Shishir added, “The pandemic has changed the outlook towards ownership of homes right across the different income strata in India. Our Buyer Survey confirms that across the spectrum of Indian homebuyers, 32% showed interest in relocating from their pre-pandemic homes. It is observed that apart from the spending propensity and house type that typically govern an Indian home buyer’s purchase decision, factors such as access to open green spaces, healthcare and proximity to workplace have also started playing an important role. Energy efficient homes are also gaining traction as the concept is finding preference amongst home buyers in India.”
Optimistic outlook for price appreciation in primary residences
Globally, over two-thirds of respondents expect the value of their current home to increase in the next year with most expecting a rise between 1% and 9% over the 12-month period. This coincides with Knight Frank’s Prime Global Forecast Index which highlights that house prices on average, are likely to increase by 4% in 2021 globally.
From India’s context, there is more buoyancy in sentiment from the Mainstream Indian segment than the Global Indian segment. Nearly 58% respondents in Mumbai and Kolkata expected up to 10% increase in residential prices, while 53% in Pune also have a similar expectation. More than 60% respondents in Southern cities expect up to 20% price increase in next 12 months. Around 19% respondents in Bengaluru and 18% in Chennai expected prices to increase 20% or more in the next 12 months.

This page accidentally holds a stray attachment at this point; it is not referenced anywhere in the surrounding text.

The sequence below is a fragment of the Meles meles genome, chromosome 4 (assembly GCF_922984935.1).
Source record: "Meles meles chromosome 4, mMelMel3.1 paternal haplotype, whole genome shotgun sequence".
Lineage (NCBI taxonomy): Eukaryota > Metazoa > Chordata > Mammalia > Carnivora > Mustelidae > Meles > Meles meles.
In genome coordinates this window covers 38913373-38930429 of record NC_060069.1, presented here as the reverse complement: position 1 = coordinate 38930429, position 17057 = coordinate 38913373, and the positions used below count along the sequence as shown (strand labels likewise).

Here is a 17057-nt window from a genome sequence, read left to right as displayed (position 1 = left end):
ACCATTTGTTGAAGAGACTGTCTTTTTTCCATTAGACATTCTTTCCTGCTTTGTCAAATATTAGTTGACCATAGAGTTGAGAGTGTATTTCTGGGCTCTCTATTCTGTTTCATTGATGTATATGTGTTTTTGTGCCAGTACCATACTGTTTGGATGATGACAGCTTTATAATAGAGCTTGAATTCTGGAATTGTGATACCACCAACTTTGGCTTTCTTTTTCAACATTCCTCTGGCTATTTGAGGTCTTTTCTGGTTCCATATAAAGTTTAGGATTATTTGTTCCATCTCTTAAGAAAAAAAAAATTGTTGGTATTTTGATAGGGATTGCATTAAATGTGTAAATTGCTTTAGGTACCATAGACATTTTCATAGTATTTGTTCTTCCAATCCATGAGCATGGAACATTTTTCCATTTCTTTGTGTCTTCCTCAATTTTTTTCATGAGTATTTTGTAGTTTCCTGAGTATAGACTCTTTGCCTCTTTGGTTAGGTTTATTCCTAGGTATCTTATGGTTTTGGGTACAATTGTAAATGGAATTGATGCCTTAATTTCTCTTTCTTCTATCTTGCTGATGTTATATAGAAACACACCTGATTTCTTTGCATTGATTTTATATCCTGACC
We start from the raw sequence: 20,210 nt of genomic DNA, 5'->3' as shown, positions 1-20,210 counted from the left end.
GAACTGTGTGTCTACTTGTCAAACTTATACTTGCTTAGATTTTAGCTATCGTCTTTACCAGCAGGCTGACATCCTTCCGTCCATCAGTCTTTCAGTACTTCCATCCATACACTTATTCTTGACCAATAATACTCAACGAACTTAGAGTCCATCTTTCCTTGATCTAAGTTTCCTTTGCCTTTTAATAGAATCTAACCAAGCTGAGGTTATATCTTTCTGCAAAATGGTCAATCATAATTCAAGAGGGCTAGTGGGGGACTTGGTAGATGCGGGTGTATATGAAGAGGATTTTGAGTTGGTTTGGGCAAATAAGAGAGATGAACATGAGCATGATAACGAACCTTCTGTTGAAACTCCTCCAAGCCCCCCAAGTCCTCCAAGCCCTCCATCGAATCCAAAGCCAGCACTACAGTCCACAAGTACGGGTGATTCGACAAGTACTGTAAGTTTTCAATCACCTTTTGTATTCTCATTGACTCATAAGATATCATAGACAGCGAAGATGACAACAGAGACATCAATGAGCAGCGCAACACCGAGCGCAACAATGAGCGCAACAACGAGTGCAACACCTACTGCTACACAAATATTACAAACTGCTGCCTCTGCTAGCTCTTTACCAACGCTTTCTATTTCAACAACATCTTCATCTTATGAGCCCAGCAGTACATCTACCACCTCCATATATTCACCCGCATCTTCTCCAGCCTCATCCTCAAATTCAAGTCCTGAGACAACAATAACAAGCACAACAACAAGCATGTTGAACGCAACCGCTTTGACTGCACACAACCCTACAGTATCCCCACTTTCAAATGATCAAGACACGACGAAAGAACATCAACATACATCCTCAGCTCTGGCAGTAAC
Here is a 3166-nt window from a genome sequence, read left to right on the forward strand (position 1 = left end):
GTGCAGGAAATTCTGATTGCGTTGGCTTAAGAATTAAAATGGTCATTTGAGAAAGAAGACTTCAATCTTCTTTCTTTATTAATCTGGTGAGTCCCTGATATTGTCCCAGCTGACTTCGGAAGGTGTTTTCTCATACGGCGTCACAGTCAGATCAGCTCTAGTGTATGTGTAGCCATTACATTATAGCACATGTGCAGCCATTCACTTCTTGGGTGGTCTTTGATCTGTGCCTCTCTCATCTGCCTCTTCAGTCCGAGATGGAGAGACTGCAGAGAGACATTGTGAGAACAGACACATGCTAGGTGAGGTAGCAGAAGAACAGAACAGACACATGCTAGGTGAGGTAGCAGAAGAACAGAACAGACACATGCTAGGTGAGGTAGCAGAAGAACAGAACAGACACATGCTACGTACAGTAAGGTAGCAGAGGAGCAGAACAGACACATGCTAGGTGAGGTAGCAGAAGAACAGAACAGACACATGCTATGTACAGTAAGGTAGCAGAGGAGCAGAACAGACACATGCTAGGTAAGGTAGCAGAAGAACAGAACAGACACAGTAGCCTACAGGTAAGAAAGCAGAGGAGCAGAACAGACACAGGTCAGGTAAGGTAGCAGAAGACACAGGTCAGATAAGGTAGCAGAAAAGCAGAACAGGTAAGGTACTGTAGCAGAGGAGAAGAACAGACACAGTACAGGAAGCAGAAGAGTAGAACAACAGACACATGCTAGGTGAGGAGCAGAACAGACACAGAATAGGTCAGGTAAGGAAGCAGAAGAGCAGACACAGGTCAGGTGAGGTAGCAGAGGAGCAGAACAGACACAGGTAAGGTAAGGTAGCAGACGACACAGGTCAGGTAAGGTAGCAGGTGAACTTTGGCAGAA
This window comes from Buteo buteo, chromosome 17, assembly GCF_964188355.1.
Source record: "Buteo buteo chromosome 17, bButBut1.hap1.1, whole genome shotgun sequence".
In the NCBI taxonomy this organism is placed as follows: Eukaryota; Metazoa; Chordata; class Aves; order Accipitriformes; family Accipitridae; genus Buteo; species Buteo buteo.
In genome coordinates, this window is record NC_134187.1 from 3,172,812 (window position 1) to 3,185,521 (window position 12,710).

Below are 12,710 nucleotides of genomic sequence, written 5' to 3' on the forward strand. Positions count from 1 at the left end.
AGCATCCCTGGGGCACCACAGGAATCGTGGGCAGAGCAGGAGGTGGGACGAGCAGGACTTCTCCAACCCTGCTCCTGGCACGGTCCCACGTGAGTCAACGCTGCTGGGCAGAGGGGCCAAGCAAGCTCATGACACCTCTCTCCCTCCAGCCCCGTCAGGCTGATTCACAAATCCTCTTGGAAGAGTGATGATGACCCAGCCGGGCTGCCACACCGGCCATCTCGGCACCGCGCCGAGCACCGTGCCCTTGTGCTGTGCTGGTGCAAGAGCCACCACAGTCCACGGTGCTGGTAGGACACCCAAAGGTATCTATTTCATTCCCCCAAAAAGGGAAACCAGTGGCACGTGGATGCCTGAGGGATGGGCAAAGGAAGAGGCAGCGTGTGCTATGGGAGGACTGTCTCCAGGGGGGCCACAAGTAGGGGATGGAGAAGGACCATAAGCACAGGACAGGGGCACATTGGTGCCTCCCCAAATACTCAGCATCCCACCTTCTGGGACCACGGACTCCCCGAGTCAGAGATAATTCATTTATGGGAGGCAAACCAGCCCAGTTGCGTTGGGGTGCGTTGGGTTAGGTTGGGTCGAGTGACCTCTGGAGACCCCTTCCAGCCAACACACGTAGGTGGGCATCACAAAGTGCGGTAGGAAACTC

From the global aspect, since the advent of the pandemic, as many as 19% of respondents relocated to a new house. The Global Indian segment, however, remained cautious of relocating during the pandemic, with only 7% having moved to a new house in the past 12 months. In contrast, nearly 26% of respondents in the Mainstream Indian Segment made the move to relocate in the same period.
Sharing details on the spending propensity to buy a new home, the report cited that 38% respondents from the Mainstream Indian segment indicated an increase in budgetary allocation towards residential purchase. More than half of the Global Indian segment respondents indicated no change.
The attitudes of the Mainstream Indian segment buyers in South India are fairly optimistic when it comes to spending propensity for buying new homes. 63% in Chennai, 54% in Hyderabad and 39% in Bengaluru have indicated an increase in spending propensity.